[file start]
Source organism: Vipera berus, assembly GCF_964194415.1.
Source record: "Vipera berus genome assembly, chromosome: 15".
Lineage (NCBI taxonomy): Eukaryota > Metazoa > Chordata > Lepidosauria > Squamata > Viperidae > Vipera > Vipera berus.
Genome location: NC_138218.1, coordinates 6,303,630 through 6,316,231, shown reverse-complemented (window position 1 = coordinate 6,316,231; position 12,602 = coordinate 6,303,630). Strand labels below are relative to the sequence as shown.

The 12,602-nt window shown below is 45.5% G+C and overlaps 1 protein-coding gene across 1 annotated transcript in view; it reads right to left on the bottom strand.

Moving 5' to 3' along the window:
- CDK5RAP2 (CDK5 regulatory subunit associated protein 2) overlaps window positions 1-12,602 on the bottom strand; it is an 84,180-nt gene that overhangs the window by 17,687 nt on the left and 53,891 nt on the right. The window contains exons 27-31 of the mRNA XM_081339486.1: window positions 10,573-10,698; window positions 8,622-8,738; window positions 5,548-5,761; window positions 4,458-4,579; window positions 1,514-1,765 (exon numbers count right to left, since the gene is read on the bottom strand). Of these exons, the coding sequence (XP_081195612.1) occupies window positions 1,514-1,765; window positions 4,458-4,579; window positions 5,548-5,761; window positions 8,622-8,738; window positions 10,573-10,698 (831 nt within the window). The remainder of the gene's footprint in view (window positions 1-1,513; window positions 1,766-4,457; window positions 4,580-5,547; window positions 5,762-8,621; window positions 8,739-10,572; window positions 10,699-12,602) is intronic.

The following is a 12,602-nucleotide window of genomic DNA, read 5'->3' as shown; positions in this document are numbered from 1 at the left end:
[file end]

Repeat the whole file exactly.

Source organism: Vipera berus, assembly GCF_964194415.1.
Source record: "Vipera berus genome assembly, chromosome: 15".
Lineage (NCBI taxonomy): Eukaryota > Metazoa > Chordata > Lepidosauria > Squamata > Viperidae > Vipera > Vipera berus.
Genome location: NC_138218.1, coordinates 6,303,630 through 6,316,231, shown reverse-complemented (window position 1 = coordinate 6,316,231; position 12,602 = coordinate 6,303,630). Strand labels below are relative to the sequence as shown.

The 12,602-nt window shown below is 45.5% G+C and overlaps 1 protein-coding gene across 1 annotated transcript in view; it reads right to left on the bottom strand.

Moving 5' to 3' along the window:
- CDK5RAP2 (CDK5 regulatory subunit associated protein 2) overlaps window positions 1-12,602 on the bottom strand; it is an 84,180-nt gene that overhangs the window by 17,687 nt on the left and 53,891 nt on the right. The window contains exons 27-31 of the mRNA XM_081339486.1: window positions 10,573-10,698; window positions 8,622-8,738; window positions 5,548-5,761; window positions 4,458-4,579; window positions 1,514-1,765 (exon numbers count right to left, since the gene is read on the bottom strand). Of these exons, the coding sequence (XP_081195612.1) occupies window positions 1,514-1,765; window positions 4,458-4,579; window positions 5,548-5,761; window positions 8,622-8,738; window positions 10,573-10,698 (831 nt within the window). The remainder of the gene's footprint in view (window positions 1-1,513; window positions 1,766-4,457; window positions 4,580-5,547; window positions 5,762-8,621; window positions 8,739-10,572; window positions 10,699-12,602) is intronic.

The following is a 12,602-nucleotide window of genomic DNA, read 5'->3' as shown; positions in this document are numbered from 1 at the left end: